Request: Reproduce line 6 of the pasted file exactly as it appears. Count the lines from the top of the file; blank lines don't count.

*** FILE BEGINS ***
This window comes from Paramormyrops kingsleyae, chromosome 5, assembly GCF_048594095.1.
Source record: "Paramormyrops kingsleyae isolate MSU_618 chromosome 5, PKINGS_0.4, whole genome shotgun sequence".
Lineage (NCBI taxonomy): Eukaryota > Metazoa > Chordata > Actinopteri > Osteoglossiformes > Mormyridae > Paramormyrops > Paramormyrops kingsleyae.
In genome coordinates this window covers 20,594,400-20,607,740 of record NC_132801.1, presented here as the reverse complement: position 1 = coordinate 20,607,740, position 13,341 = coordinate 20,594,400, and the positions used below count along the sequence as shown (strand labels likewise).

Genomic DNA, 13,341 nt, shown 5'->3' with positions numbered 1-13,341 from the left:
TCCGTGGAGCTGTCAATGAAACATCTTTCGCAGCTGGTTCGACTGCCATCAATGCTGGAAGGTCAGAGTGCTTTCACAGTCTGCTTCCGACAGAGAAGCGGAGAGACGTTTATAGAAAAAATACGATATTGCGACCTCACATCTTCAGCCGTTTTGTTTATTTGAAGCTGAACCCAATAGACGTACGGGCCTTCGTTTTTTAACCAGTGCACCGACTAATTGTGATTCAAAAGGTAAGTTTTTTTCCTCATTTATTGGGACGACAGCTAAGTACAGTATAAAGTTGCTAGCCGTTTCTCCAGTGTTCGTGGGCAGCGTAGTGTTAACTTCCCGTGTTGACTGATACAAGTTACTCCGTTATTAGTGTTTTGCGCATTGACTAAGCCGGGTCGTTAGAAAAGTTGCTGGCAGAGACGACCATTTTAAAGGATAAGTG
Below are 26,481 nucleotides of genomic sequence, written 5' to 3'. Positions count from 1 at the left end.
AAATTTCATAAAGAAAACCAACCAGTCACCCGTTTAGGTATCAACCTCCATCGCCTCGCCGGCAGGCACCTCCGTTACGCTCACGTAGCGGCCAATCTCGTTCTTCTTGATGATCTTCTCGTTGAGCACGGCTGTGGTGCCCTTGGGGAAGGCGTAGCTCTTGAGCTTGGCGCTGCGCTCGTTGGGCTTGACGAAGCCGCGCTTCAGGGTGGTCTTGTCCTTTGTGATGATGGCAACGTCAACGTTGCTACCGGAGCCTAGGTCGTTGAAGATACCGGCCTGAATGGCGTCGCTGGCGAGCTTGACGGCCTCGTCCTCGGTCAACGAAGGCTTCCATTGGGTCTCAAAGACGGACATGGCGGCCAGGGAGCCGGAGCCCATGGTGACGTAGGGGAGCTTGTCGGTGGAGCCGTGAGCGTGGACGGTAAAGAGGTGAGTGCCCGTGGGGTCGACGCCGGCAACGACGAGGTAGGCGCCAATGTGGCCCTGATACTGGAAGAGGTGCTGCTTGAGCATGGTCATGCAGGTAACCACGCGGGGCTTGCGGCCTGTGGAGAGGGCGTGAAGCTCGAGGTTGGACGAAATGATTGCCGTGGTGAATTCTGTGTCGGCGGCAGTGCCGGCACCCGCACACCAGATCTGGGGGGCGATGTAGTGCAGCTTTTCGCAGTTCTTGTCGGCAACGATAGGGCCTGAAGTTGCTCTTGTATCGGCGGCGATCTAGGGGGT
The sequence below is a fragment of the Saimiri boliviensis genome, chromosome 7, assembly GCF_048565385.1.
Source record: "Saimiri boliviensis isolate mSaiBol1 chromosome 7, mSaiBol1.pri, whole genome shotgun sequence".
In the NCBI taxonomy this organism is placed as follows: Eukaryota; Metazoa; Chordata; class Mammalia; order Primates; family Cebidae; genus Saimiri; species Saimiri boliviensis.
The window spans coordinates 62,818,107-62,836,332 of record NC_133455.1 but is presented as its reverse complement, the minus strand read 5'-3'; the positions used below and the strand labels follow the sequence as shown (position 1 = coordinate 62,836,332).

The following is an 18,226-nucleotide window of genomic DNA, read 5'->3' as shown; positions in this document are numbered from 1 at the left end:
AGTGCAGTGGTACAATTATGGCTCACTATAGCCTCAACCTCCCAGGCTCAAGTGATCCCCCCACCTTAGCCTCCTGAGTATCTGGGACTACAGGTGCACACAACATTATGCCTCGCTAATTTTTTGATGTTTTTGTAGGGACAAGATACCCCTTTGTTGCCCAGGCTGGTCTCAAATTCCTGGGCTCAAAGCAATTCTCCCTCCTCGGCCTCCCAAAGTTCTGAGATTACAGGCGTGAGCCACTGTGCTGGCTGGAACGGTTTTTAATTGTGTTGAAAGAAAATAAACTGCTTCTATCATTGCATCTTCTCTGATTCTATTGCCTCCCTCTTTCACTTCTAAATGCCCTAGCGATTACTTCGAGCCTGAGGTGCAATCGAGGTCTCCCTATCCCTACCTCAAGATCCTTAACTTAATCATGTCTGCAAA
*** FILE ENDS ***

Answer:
TCCGTGGAGCTGTCAATGAAACATCTTTCGCAGCTGGTTCGACTGCCATCAATGCTGGAAGGTCAGAGTGCTTTCACAGTCTGCTTCCGACAGAGAAGCGGAGAGACGTTTATAGAAAAAATACGATATTGCGACCTCACATCTTCAGCCGTTTTGTTTATTTGAAGCTGAACCCAATAGACGTACGGGCCTTCGTTTTTTAACCAGTGCACCGACTAATTGTGATTCAAAAGGTAAGTTTTTTTCCTCATTTATTGGGACGACAGCTAAGTACAGTATAAAGTTGCTAGCCGTTTCTCCAGTGTTCGTGGGCAGCGTAGTGTTAACTTCCCGTGTTGACTGATACAAGTTACTCCGTTATTAGTGTTTTGCGCATTGACTAAGCCGGGTCGTTAGAAAAGTTGCTGGCAGAGACGACCATTTTAAAGGATAAGTG